Rep. Price Issues Statement on FY 2016 Budget

Congressman Tom Price (R-06) is the first Georgia Republican to chair the House Budget Committee, and the first Georgian to do so since Carl Vinson. Rep. Price issued a press release today detailing his thoughts on President Obama’s budget, described as “a proposal that never balances and includes a $2.4 trillion spending increase, a $2.1 trillion tax increase and adds $8.5 trillion to the national debt.”

The press release includes a joint statement issued by Rep. Price and Senate Budget Committee Chairman Mike Enzi (R-WY):

“Our nation is on a fiscal and economic path that is simply unsustainable. Failed policies and stale thinking in Washington are contributing to a growing mountain of debt and an underperforming economy. That’s why it’s so disturbing that President Obama has submitted yet another budget proposal that is focused on the same tired agenda that has failed to deliver for American families. The president is advocating more spending, more taxes and more debt. As we have seen over the past several years, that approach will yield less opportunity for the middle class and a crushing burden of debt that threatens both our future prosperity and our national security. A proposal that never balances is not a serious plan for America’s fiscal future. Especially when we have to borrow money just to afford the programs we already have.

“The president is required by law to submit a budget proposal. It is a suggestion and a wish list, but the budget of Congress sets the outline of spending for the coming year.  We will work with our colleagues to make sure it is complete, on-time, and balanced within the next ten years.

“We are ready to move past the new normal of President Obama’s budget and in a new direction. We want to make government more efficient and accountable to hard-working taxpayers by lifting the regulatory burden on families and job creators, and by embracing the innovative spirit that drives American entrepreneurship and success. This is how we as a nation can lay the foundation for a healthy economy and a responsible federal budget.”

Continue reading for the Budget Committee’s details on the FY 2016 Budget, as well as highlights from Rep. Price’s remarks at this morning’s Cobb Chamber meeting.

But wait, there’s more!

Key Facts: The President’s FY 2016 Budget

Tax Increases
• Despite $2.1 trillion in new tax increases, President Obama’s budget never balances—ever.
• Major proposed tax increases include higher levies on savings and investment, small businesses, and increases in the costs of hiring workers.
• These tax hikes would stunt the economic growth needed to get Americans back to work, and come on top of $1.7 trillion in tax hikes already imposed by this Administration.

Spending Increases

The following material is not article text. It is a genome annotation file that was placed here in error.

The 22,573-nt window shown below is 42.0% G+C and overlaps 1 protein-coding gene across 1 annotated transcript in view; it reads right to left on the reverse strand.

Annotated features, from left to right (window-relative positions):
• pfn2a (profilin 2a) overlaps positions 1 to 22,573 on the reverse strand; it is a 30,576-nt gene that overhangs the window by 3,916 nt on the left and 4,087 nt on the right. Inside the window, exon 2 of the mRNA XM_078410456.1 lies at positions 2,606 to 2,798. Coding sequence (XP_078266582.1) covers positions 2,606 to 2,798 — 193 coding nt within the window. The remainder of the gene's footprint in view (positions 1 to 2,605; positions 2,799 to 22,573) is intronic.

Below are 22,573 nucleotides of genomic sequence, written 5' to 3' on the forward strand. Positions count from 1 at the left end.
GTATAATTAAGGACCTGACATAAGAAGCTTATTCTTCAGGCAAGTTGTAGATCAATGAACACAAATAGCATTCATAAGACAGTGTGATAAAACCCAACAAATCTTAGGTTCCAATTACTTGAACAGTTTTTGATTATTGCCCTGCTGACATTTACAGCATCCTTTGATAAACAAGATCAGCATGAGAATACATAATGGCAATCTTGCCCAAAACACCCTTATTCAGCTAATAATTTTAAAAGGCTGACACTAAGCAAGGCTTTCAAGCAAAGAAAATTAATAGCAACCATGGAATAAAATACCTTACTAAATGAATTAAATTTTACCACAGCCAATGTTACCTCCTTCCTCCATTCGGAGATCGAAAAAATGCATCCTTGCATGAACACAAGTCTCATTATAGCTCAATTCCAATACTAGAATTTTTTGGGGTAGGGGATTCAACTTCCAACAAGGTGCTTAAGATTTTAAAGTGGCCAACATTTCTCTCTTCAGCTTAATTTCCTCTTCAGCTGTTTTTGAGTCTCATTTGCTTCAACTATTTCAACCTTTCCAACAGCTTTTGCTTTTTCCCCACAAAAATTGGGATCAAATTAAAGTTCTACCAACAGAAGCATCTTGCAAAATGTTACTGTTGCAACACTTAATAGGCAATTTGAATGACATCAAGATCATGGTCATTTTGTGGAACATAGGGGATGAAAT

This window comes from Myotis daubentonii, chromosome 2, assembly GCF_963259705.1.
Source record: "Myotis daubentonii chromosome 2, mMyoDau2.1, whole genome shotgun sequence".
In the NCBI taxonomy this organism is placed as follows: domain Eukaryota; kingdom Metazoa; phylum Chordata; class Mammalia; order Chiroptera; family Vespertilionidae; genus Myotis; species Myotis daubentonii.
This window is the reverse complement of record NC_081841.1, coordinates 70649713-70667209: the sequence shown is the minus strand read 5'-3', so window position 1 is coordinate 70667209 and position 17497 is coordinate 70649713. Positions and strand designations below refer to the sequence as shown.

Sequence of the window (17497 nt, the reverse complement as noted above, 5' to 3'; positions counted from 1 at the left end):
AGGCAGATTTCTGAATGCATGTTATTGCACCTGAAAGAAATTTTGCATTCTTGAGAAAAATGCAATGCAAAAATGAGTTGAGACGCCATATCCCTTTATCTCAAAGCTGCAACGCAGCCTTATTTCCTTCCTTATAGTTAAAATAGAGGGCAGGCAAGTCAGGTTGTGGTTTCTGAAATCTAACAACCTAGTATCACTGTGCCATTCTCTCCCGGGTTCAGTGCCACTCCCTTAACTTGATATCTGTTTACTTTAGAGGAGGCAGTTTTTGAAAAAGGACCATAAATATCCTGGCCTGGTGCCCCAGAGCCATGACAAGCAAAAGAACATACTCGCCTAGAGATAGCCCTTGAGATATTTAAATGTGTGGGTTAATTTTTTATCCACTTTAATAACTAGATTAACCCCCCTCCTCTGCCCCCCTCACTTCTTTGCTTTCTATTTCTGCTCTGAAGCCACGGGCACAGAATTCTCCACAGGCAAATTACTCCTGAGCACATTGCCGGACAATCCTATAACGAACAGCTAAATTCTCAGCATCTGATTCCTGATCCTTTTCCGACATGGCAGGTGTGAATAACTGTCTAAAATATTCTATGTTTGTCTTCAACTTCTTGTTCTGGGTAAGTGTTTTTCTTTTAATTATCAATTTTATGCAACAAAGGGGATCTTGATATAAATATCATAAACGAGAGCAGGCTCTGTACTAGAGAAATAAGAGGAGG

• The President’s budget increases annually-appropriated spending for next year by $74 billion relative to current law. Over 5 years, he would increase such spending by $322 billion.
• Next year alone, the President’s budget would grow total federal spending by $259 billion, or 7 percent.
• Total spending will increase by 65 percent ($2.4 trillion) in 10 years under the President’s plan.

Interest Costs Skyrocket
• President Obama’s plan more than triples interest costs, which remain the fastest growing item in the budget.
• Interest on the debt this year would be $229 billion, but would rise to $785 billion in 2025 under his plan.
• At the end of President’s plan, annual interest costs would be larger than his proposed spending for national defense, Medicaid or the combined total of all non-defense agency spending.

Debt Climbs
• Since 2009, we’ve added $7.5 trillion to the debt and spent $21.1 trillion.
• The President’s budget plan would add $8.5 trillion to the debt.
• Cumulative deficits would amount to $5.7 trillion, and gross debt would climb to $26.3 trillion in 2025.

Finally, a few nuggets from this morning’s Cobb Chamber meeting:

  • The past four years in Washington have been a “muddled mess,” but we are beginning to turn a corner, and hopefully we are seeing “more optimism” coming out of D.C.
  • In the past two months, there have been more amendments offered to bills than during the past two years.
  • In Rep. Price’s view, if the President signs a piece of legislation, that’s a win, and if he vetoes legislation, that veto provides the nation with a vision of the contrast at work in D.C., as well as “motivation.”
  • It’s no secret that lots of folks are feeling pinched by healthcare costs. Premiums, deductibles, and co-pays are all rising. If you have a $6,000 deductible, “you might as well not have coverage.”
  • Tax reform is key to getting the economy working, and we need it now, including massive reform to the international tax system. “We whack companies who make money overseas and try to bring money back.” $4-5 trillion made by United States companies stays overseas for this reason.